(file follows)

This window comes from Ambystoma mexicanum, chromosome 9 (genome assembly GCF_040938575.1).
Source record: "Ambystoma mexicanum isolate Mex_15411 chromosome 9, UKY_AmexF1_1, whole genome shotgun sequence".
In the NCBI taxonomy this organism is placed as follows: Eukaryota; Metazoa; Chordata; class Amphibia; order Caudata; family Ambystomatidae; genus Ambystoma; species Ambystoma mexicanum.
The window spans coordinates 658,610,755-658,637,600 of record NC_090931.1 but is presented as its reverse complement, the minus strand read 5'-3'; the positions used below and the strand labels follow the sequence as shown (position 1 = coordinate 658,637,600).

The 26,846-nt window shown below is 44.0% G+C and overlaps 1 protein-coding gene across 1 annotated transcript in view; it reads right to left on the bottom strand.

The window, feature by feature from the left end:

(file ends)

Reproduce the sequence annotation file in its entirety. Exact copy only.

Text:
This window comes from Ambystoma mexicanum, chromosome 9 (genome assembly GCF_040938575.1).
Source record: "Ambystoma mexicanum isolate Mex_15411 chromosome 9, UKY_AmexF1_1, whole genome shotgun sequence".
In the NCBI taxonomy this organism is placed as follows: Eukaryota; Metazoa; Chordata; class Amphibia; order Caudata; family Ambystomatidae; genus Ambystoma; species Ambystoma mexicanum.
The window spans coordinates 658,610,755-658,637,600 of record NC_090931.1 but is presented as its reverse complement, the minus strand read 5'-3'; the positions used below and the strand labels follow the sequence as shown (position 1 = coordinate 658,637,600).

The 26,846-nt window shown below is 44.0% G+C and overlaps 1 protein-coding gene across 1 annotated transcript in view; it reads right to left on the bottom strand.

The window, feature by feature from the left end: